that? October and November then saw record imports of gold through Hong Kong
to China. But the premium had fallen quickly however (according to Reuters data), already back down to $1 per ounce in
the trouble with a physical market – delivery needs brokers and
shipping, and wholesalers need stockpiles to draw on. Not much of a headline
though, is it?
is common in base metals and oil. Standard Bank's commodities team now reckon
silver stockpiles in China are equal to 15 months of fabrication demand. And
if Beijing were really on the bid for imported metal, then why, immediately
after January's Chinese New Year celebrations – the single biggest
event on China's gold buying calendar – did it set China's gold
importers a new hurdle?
guess? No doubt China is buying gold direct from its miners. That metal is
then lacking for retail consumption. So to ensure lots of supply for what
proved another strong Chinese New Year, importers booked early and often. But
following that trebling of gold imports in 2011, the timing of SAFE's move,
immediately after New Year – and only two weeks after India doubled its
gold and silver import duties – suggests Beijing is live to the
trade-balance risks posed by Chinese households' soaring demand.
slashes forecast for China current account surplus," announced the Wall
Street Journal last week.
current account surplus for 2011 shrank to $201.1 billion ($187.37bn), from
$305.4bn in 2010. More important, as a ratio of gross domestic product, the
surplus fell to about 2.7%...close to a decade-low."
"as China's trade surplus declines dramatically," reports
University of Peking professor Michael Pettis,
"more and more people within the country are calling for interventionist
steps to halt the decline, including depreciating the [Yuan], or at least
halting its appreciation."
should remind us that Beijing is a big bureaucracy, with lots of divergent
views and voices. Devaluing the Yuan would look a highly aggressive decision
to its would-be friends in Washington, especially those US politicians
talking up China's "violations"
of international law. But trying to stem – or rather slow – the
pace of import growth wouldn't look quite so rude.
new rule is already frustrating those banks importing gold, but it's likely
only to delay, rather than deter, the flow of bullion. Still, it's a hat-tip
to the potential drain on China's foreign currency holdings which gold has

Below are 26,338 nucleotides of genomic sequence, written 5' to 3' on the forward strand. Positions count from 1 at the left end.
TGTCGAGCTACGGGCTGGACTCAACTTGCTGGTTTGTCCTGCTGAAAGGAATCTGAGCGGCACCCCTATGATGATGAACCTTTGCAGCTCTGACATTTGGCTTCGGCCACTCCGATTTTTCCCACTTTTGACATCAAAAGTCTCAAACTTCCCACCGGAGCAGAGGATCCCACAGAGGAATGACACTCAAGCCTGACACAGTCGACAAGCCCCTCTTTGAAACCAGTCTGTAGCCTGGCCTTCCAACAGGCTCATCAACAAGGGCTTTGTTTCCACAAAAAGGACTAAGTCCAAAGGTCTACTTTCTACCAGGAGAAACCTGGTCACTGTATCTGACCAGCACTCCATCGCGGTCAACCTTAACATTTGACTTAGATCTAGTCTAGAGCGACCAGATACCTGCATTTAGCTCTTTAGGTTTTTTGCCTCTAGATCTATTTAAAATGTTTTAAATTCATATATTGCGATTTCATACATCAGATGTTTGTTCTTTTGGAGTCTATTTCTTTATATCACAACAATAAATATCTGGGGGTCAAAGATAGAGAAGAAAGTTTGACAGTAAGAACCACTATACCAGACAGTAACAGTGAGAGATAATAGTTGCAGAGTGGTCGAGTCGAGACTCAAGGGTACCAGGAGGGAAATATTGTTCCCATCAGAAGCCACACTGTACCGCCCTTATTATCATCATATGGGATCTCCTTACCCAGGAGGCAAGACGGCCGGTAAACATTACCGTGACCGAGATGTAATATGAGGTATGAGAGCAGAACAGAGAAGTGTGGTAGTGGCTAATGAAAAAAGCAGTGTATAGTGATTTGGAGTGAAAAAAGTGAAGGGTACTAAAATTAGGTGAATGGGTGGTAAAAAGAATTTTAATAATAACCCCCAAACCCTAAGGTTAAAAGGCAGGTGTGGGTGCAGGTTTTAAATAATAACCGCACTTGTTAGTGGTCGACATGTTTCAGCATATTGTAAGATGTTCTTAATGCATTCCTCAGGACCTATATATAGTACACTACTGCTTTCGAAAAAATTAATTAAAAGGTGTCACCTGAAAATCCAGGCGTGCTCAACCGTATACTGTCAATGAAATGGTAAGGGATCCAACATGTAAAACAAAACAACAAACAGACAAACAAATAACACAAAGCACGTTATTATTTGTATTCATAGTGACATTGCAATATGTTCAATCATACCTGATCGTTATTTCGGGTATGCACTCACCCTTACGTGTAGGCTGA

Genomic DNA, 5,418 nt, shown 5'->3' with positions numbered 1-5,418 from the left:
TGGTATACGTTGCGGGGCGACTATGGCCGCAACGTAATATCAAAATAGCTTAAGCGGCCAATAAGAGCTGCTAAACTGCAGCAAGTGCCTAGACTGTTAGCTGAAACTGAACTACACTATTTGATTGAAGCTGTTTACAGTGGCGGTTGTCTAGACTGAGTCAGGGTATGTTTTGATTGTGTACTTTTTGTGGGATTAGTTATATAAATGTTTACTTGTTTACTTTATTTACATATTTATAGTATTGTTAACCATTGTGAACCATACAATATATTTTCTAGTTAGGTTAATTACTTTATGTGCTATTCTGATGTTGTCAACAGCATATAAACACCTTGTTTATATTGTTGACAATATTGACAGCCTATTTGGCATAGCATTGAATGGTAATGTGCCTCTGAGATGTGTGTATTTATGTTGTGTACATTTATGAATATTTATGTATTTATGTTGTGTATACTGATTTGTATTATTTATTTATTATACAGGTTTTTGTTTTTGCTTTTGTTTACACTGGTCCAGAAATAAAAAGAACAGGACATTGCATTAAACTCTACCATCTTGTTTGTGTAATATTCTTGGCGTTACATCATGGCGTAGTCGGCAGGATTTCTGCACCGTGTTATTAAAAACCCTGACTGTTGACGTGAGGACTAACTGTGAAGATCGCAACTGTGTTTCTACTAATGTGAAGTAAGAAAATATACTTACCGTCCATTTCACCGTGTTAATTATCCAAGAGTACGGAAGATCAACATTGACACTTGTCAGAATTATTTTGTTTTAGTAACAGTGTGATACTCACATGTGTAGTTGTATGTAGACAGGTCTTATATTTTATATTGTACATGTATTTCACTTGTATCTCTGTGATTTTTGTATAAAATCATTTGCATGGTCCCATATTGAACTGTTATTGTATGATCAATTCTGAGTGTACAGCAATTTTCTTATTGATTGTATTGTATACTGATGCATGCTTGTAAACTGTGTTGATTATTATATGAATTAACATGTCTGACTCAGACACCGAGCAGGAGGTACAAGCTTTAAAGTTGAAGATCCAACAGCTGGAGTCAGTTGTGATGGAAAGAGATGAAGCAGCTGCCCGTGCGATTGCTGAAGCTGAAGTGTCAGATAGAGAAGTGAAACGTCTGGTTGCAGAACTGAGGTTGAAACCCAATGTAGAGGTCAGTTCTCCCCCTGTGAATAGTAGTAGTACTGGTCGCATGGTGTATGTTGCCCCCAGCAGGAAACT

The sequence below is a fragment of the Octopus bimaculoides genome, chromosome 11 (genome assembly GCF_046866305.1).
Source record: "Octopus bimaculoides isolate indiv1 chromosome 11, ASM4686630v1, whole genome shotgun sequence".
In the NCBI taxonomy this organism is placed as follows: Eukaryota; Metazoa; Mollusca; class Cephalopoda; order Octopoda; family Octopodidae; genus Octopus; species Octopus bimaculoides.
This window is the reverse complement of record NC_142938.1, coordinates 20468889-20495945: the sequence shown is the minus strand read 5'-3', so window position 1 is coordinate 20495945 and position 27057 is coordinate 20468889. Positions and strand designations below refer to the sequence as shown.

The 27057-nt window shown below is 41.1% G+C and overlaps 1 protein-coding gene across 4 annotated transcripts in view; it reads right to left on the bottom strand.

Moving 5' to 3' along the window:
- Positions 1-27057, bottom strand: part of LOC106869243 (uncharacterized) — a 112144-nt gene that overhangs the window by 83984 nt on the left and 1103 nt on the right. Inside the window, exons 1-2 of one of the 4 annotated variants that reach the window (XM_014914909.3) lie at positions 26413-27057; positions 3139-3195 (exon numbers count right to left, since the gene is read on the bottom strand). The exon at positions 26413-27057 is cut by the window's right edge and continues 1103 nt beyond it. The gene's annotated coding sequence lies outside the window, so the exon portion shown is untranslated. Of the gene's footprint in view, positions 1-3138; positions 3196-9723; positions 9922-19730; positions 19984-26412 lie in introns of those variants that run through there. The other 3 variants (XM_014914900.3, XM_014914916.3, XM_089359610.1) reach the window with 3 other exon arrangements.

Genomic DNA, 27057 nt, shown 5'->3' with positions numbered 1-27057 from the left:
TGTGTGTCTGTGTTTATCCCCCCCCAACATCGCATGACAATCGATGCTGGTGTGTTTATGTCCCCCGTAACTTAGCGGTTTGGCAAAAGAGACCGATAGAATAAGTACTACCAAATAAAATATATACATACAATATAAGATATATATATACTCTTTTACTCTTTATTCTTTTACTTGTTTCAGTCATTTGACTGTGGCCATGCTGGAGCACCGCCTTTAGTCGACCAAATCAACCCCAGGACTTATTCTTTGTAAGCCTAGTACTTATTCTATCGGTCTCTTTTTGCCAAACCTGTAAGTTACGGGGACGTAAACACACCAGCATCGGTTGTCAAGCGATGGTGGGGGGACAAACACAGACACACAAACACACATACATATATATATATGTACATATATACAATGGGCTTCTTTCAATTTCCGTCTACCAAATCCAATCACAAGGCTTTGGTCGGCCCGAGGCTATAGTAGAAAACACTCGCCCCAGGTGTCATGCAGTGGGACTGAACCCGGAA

become for India – still the world's No.1 consumer, and importing twice
as much as bullion as China in 2011 because it has no domestic mine output to
help feed its consumption, whether central-bank or private.
hunger for a metal it does not produce is plain to see in its trade balance.
The only current-account deficit in the region as Morgan
Stanley notes, this gold-heavy outflow of cash also weighed on
the Rupee's exchange rate in 2011, down 15% versus the Dollar as the currency
markets tried to force an adjustment.
even then, and with Rupee gold prices pushed to fresh record highs despite a
20% drop for US investors after September's top, India's full-year 2011 gold
demand still rose from 2010 in Dollar terms, setting a fresh record of $46
billion on the World Gold Council's data,
and equal to more than three-quarters of the country's current account
hope to] discourage imports so that the Rupee steadies against the
Dollar," admitted a senior, unnamed official quoted by India Today
after New Delhi raised import duties and handed a tax advantage to the
domestic recycling lobby in January. Beijing's policy wonks are being equally
coy about trying to dampen gold bullion imports just ever so slightly. But
China's feint should remind precious-metals bulls that Asia's massive demand
growth can pose a risk to itself.
high prices could dissuade new buyers, as shown all too clearly by Western jewelry demand since 2005. A slow-down in GDP growth,
worsened by a shrinking trade surplus, would make that risk worse. But for
Asia's ravenous gold buying, state interference is perhaps the present
threat, especially in a market averaging 36% compound growth by value each
year since China began
deregulating gold a decade ago.
gold buyers have needed no help from over-excitable headlines. But they have
needed Beijing's blessing to date.